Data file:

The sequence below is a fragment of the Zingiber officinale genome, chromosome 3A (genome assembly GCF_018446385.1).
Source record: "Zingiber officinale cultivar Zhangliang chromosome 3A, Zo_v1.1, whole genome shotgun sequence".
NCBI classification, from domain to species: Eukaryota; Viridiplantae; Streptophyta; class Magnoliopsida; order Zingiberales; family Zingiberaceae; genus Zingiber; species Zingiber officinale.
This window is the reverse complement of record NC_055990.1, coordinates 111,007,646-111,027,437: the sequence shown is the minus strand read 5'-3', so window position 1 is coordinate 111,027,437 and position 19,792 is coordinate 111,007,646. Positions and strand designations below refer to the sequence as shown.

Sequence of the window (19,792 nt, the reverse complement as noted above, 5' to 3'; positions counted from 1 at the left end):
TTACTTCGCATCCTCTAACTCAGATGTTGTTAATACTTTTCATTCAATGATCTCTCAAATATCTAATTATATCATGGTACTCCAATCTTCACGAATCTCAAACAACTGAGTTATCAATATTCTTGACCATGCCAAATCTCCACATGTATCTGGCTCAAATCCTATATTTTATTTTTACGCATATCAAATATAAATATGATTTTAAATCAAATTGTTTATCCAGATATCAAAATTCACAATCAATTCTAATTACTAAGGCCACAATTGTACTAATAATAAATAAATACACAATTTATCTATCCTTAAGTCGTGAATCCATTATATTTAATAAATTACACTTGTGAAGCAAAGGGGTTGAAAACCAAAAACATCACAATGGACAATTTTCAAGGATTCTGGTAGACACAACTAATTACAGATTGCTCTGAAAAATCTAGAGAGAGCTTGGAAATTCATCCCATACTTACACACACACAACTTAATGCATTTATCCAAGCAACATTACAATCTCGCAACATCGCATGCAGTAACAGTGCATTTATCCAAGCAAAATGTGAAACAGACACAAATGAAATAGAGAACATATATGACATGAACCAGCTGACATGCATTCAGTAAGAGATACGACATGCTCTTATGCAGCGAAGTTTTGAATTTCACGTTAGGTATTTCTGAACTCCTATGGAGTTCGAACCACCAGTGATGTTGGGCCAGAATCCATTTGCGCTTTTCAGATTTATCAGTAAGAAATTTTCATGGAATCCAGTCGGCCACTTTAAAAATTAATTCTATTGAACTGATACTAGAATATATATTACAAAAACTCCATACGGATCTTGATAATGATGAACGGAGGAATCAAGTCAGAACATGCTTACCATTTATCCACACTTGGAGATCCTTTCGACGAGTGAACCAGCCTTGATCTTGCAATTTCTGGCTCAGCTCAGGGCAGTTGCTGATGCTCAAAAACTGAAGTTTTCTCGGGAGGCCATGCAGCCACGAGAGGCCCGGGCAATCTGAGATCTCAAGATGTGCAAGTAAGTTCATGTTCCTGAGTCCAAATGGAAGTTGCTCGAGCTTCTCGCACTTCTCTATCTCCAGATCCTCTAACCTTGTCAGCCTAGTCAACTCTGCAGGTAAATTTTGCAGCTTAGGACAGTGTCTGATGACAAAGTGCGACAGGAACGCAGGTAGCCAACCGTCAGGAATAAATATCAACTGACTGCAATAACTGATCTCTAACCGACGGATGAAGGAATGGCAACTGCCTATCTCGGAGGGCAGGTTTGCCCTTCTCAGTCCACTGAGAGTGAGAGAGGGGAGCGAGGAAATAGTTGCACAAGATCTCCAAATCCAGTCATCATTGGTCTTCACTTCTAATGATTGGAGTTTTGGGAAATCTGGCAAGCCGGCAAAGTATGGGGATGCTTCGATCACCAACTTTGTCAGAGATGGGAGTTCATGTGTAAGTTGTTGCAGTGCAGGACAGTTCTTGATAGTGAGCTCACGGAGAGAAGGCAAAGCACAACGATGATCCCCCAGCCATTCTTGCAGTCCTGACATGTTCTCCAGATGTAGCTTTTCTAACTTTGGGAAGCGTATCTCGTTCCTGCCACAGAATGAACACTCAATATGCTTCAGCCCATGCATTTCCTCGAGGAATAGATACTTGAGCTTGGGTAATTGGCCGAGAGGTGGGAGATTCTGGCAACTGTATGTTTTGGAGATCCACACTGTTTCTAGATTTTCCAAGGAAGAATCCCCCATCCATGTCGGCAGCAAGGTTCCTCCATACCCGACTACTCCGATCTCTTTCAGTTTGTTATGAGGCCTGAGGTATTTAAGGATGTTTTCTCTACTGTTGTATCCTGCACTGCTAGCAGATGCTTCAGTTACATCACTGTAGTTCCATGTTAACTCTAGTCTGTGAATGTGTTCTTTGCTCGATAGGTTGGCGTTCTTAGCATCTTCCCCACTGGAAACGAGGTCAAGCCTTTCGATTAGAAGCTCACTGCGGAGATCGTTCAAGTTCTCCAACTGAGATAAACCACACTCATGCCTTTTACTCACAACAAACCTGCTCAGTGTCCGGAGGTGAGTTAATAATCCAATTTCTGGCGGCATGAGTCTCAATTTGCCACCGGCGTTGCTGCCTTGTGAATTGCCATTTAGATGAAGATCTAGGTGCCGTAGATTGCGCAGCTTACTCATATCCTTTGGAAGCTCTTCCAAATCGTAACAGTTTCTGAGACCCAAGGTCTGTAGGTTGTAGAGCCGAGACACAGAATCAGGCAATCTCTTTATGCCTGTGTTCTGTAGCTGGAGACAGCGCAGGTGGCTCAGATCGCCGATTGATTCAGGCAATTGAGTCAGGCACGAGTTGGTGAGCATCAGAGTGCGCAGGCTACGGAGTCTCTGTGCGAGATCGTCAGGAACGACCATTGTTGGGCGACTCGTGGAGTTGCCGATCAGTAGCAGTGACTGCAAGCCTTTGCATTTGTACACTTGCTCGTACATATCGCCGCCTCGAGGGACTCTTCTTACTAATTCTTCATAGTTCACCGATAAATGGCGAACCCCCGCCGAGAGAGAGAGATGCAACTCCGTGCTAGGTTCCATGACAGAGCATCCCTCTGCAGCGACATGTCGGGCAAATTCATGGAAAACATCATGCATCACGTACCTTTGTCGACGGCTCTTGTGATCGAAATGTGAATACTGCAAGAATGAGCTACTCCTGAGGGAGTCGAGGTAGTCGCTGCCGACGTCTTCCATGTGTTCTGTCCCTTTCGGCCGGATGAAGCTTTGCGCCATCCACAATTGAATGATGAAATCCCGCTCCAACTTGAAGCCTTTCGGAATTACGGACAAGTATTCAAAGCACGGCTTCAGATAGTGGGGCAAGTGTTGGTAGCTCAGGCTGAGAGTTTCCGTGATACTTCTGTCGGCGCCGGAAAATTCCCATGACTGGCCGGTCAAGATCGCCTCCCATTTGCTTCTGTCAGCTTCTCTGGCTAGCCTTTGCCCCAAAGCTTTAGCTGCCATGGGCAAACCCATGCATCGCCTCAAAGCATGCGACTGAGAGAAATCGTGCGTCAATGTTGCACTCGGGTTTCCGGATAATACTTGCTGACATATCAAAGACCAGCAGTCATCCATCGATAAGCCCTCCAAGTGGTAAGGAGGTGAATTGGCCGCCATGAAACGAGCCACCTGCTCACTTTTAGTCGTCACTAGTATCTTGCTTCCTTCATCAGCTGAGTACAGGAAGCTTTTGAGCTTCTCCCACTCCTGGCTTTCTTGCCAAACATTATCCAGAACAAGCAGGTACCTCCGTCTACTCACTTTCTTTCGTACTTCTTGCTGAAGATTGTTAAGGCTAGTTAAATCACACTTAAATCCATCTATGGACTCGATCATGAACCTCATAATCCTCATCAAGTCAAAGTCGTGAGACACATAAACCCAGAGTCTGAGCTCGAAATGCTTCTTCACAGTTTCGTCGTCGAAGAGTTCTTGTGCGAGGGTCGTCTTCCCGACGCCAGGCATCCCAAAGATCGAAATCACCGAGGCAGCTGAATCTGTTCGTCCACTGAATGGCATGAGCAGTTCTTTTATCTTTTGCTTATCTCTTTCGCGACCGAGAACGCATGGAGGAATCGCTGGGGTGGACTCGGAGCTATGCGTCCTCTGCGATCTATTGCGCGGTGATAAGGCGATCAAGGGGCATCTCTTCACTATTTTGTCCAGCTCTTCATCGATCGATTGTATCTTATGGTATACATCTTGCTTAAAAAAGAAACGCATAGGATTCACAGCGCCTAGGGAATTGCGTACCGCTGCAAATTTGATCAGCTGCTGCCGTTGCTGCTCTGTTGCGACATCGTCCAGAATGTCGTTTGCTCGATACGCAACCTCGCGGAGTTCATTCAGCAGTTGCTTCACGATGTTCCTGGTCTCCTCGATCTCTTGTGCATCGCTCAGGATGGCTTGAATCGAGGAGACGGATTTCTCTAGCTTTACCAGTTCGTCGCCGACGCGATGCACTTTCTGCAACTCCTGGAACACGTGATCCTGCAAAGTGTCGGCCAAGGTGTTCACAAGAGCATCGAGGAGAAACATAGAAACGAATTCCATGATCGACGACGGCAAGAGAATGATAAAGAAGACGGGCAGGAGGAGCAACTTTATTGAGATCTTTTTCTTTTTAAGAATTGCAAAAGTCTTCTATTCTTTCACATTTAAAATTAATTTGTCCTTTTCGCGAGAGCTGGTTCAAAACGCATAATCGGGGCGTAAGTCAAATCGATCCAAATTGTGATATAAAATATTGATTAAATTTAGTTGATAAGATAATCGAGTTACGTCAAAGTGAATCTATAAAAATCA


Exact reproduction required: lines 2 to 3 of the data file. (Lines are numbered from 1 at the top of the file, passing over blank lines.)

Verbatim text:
Source record: "Zingiber officinale cultivar Zhangliang chromosome 3A, Zo_v1.1, whole genome shotgun sequence".
NCBI classification, from domain to species: Eukaryota; Viridiplantae; Streptophyta; class Magnoliopsida; order Zingiberales; family Zingiberaceae; genus Zingiber; species Zingiber officinale.